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Just over a decade ago, when Michelin produced its first Guide Rouge for Tokyo, it surprised almost nobody who knew the city when it scored off the charts.
In the 2020 guide, Tokyo has an even deeper haul of 11 three-starred restaurants, among a total of 226 starred establishments. Overall, the Japanese capital holds more of the French benchmark of restaurant excellence than any city in the world.
So everyone knows by now that finding a great restaurant in Tokyo is not difficult.
But when it comes to booking the perfect spot for power-dining, there are more criteria at stake: the need to impress — or even subtly overwhelm — the guest with something more than the food; the need to be seen, or not; the need for simplicity of ordering, so that it is no more than a momentary interruption and gives everyone the feeling they are decisive problem solvers.
Above all, the choice of venue should exude a sense of having “cracked” the world’s restaurant capital, even if everyone around the table is too polite to acknowledge that such a task is impossible.
There are, self-evidently, more than five places in Tokyo that can achieve this and the line-up might vary significantly depending on which part of the city you are limited to and whether the affair is a lunch or dinner.
Assuming you are going for a power lunch, here are my favourites.
1. Nagatacho Kurosawa
2-7-9 Nagatacho, Chiyoda City, Tokyo 100-0014
- Good for: feeling in with the in crowd
- Not so good for: a drawn-out lunch
- FYI: book well in advance
There are two truly satisfying things about taking a guest to this small restaurant round the corner from the prime minister’s official residence in Nagatacho.
Nestled away, it looks incongruously like a traditional Japanese home. The place is named in honour of Akira Kurosawa — not only Japan’s most celebrated film director but a towering figure in world cinema. That, along with multiple references to his works in the restaurant itself, makes for a handy icebreaker.
Invoke the creator of Seven Samurai as a neutral topic of discussion to keep things light but refined in that conversational no man’s land between the menus being retrieved by the waiter and the real subject of the lunch being raised.
The first joy is the food itself — traditional, unfussy but perfectly prepared Japanese fare that gives the distinct sense that the cooks love their job.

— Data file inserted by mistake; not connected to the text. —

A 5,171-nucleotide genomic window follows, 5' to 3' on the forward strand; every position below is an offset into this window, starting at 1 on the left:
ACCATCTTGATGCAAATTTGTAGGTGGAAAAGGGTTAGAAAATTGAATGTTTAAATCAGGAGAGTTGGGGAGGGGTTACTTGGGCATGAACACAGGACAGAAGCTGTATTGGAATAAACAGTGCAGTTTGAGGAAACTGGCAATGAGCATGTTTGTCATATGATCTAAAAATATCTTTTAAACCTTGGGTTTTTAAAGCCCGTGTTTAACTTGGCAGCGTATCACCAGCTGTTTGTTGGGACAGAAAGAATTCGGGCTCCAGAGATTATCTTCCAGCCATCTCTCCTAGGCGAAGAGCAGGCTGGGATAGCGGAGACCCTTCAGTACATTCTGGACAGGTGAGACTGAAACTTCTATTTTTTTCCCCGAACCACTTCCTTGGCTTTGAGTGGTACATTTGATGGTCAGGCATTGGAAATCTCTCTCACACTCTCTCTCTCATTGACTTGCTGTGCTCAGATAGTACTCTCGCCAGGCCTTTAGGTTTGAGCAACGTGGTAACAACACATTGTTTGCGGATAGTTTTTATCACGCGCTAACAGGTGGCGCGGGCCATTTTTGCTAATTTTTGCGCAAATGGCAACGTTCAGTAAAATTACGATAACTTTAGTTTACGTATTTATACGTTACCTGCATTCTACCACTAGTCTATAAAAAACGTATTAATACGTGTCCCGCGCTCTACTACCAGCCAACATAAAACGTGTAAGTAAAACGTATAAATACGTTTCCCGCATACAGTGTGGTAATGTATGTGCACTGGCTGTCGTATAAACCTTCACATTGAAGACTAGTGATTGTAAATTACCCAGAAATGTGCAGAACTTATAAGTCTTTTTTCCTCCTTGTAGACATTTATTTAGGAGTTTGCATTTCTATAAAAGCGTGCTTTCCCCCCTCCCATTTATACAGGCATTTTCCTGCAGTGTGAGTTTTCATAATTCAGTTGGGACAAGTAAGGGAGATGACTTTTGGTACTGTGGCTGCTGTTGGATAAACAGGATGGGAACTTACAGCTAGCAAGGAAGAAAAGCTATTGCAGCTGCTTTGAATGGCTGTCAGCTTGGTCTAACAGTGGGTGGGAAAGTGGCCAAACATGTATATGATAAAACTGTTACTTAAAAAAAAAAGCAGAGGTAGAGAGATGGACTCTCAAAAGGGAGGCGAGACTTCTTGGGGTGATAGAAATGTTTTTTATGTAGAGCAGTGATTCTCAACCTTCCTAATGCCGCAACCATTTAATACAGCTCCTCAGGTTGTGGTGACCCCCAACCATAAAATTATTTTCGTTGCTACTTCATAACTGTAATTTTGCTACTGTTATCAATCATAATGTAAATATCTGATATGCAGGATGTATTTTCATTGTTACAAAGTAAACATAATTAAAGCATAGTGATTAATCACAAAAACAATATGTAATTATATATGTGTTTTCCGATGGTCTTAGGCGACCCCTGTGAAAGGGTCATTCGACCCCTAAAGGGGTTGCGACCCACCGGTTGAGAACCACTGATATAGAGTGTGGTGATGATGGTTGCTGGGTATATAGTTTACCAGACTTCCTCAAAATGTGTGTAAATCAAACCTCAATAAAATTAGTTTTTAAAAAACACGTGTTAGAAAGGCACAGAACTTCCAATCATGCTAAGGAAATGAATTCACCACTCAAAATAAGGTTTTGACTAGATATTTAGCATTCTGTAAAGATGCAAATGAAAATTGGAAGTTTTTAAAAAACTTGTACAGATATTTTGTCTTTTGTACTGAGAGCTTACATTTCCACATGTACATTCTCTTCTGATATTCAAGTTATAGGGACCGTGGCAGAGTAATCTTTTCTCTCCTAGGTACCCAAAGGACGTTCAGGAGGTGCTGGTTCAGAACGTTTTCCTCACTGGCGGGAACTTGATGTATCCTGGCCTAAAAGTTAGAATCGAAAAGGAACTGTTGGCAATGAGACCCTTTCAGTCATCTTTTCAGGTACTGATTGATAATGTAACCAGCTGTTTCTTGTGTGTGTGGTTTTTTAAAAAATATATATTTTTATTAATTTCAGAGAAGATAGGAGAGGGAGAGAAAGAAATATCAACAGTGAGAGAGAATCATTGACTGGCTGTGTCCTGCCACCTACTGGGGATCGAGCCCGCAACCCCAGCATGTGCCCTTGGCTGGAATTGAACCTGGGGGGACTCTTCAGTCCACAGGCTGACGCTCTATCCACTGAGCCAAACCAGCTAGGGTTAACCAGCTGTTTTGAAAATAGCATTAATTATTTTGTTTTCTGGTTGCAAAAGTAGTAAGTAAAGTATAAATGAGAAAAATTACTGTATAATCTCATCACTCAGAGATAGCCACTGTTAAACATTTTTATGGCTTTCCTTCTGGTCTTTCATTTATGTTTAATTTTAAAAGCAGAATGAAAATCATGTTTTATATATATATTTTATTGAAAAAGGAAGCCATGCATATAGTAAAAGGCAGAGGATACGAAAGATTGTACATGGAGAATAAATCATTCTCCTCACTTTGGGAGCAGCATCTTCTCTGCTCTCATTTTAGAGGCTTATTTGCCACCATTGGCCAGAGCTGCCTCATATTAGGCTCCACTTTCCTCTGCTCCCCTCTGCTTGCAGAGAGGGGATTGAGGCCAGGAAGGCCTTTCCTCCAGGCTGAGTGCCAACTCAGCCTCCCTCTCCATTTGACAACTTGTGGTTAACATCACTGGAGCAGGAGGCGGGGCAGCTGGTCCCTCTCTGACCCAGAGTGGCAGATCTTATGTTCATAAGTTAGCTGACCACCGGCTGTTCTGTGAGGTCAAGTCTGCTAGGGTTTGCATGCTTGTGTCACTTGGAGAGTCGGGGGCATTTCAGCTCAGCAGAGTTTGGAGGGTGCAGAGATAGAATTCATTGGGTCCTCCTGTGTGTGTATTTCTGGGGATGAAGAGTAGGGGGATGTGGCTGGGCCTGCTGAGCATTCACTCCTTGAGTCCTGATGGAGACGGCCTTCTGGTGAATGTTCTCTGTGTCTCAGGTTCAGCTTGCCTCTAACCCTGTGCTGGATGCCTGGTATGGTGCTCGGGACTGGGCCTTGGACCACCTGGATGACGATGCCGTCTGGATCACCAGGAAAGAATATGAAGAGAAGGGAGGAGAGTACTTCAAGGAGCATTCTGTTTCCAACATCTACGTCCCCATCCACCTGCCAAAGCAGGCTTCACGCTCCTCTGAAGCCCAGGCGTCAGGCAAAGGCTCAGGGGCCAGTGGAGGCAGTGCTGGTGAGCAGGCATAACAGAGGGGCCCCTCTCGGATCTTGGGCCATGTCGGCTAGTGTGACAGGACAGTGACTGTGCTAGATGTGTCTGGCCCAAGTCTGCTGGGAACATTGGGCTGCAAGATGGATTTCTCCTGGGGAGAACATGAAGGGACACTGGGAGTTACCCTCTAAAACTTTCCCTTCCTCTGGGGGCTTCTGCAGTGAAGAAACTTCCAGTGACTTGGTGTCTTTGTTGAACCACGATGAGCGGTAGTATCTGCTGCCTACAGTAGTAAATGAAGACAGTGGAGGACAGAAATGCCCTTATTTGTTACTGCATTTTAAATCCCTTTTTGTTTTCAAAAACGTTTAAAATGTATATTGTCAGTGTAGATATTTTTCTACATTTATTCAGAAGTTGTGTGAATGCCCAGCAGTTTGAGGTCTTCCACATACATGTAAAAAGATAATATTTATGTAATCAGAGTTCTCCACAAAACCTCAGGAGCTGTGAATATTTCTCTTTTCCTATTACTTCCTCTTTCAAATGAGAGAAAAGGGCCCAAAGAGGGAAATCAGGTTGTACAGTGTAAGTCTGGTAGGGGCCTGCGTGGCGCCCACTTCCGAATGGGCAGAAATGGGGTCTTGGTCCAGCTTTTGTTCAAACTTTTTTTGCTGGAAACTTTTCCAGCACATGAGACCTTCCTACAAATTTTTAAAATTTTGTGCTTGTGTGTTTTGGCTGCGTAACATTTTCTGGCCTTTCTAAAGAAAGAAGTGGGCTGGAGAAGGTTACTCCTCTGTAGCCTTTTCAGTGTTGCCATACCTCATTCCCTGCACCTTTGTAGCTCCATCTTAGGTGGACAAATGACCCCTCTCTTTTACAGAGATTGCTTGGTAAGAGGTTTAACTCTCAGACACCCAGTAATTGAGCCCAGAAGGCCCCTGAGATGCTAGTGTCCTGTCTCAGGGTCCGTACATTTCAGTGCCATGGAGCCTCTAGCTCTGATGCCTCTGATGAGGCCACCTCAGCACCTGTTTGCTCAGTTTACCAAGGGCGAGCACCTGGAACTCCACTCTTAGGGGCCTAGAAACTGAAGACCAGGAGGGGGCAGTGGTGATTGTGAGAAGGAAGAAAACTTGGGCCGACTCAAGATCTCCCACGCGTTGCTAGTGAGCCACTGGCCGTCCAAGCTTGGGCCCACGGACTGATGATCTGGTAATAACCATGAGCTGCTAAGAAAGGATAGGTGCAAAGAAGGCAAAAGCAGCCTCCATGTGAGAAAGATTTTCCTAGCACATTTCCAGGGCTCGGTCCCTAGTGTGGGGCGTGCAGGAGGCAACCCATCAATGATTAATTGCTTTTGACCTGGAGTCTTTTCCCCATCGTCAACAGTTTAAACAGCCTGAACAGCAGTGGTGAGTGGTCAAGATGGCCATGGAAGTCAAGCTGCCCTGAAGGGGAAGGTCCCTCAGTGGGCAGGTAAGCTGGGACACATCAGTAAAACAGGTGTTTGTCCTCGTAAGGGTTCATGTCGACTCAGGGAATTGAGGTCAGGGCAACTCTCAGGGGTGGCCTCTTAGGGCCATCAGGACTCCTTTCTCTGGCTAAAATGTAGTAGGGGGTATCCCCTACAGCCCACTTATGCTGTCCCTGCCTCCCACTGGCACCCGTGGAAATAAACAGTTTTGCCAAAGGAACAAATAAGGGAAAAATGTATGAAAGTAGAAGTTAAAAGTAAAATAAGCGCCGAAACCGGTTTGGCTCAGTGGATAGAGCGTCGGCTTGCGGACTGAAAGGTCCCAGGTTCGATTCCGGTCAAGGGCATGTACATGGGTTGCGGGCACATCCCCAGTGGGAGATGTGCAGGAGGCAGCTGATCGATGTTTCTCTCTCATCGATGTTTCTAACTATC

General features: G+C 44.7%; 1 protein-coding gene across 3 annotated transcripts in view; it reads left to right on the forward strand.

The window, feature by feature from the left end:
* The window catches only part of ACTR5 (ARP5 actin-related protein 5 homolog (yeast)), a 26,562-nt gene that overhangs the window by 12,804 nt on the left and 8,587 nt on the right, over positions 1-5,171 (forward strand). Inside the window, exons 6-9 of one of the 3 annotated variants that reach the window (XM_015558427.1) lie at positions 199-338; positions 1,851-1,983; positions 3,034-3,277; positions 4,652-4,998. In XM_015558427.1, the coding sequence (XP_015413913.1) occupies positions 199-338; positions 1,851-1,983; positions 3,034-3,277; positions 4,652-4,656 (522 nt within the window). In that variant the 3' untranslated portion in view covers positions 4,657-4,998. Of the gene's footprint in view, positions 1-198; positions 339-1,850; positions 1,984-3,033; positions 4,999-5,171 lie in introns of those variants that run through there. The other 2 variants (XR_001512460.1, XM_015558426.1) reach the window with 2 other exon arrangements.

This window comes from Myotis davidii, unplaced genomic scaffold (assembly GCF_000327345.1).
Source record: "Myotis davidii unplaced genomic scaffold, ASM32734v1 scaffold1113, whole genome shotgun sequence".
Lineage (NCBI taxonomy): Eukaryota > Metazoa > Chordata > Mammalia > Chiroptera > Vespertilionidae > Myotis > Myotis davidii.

At lunch you probably want to opt for the handmade soba noodles for which the place is best known. Yes, it’s a dish that requires a little bit of experience to slurp, but that is all to your advantage if the underlying tactic is to ooze humble expertise.
The restaurant’s second joy is its clientele — politicians, their supplicants and their apparatchiks. There is no need to make much of this fact, merely to quietly relish the fact that your lunchtime conversation is, in common with those of your fellow diners, of immense importance to the future of Japan.
7-2-10 Roppongi, Minato City, Tokyo 106-0032
- Good for: overwhelming the opposition
- Not so good for: any form of work after lunch
- FYI: watch and learn from the teppan master
Hama is a wood-panelled, uncompromisingly beefy arena for the discreet power lunch. It lies a stone’s throw from the banks, law firms and private equity houses dotted around Roppongi.
Arrive separately from your guest to allow them to feel the heft of the front door, the thickly carpeted walk to the private rooms and the slightly Remains of the Day welcome for themselves, and the oaky tone will be set for the next couple of hours.
The food — the highest-end Japanese teppanyaki steak — is generally associated with a bit of theatre. The traditional set-up places the chef at the centre of an arcing metal grill, with diners seated at the counter facing him — but not each other.
There is an art to conducting a power lunch without the requirement of constant eye-contact with a co-diner, but the licence provided by the ever-distracting teppan make it feel natural.